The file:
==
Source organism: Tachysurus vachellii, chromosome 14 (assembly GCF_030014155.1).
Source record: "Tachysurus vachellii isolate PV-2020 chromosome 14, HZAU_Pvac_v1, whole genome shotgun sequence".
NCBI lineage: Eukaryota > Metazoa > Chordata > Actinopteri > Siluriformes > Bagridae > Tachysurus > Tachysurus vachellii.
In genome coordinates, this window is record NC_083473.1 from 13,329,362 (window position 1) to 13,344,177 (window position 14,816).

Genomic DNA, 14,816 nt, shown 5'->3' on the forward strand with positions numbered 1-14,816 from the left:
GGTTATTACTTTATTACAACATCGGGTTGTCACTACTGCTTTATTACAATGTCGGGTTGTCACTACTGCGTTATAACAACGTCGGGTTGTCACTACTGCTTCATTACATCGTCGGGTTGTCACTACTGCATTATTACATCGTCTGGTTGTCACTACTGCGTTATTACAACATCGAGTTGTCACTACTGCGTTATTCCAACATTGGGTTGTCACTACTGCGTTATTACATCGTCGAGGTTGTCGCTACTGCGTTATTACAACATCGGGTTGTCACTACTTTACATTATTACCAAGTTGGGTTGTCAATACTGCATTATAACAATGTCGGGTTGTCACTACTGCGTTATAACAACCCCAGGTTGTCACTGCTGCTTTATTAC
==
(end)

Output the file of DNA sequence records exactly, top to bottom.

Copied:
Source organism: Tachysurus vachellii, chromosome 14 (assembly GCF_030014155.1).
Source record: "Tachysurus vachellii isolate PV-2020 chromosome 14, HZAU_Pvac_v1, whole genome shotgun sequence".
NCBI lineage: Eukaryota > Metazoa > Chordata > Actinopteri > Siluriformes > Bagridae > Tachysurus > Tachysurus vachellii.
In genome coordinates, this window is record NC_083473.1 from 13,329,362 (window position 1) to 13,344,177 (window position 14,816).

Genomic DNA, 14,816 nt, shown 5'->3' on the forward strand with positions numbered 1-14,816 from the left:
GGTTATTACTTTATTACAACATCGGGTTGTCACTACTGCTTTATTACAATGTCGGGTTGTCACTACTGCGTTATAACAACGTCGGGTTGTCACTACTGCTTCATTACATCGTCGGGTTGTCACTACTGCATTATTACATCGTCTGGTTGTCACTACTGCGTTATTACAACATCGAGTTGTCACTACTGCGTTATTCCAACATTGGGTTGTCACTACTGCGTTATTACATCGTCGAGGTTGTCGCTACTGCGTTATTACAACATCGGGTTGTCACTACTTTACATTATTACCAAGTTGGGTTGTCAATACTGCATTATAACAATGTCGGGTTGTCACTACTGCGTTATAACAACCCCAGGTTGTCACTGCTGCTTTATTAC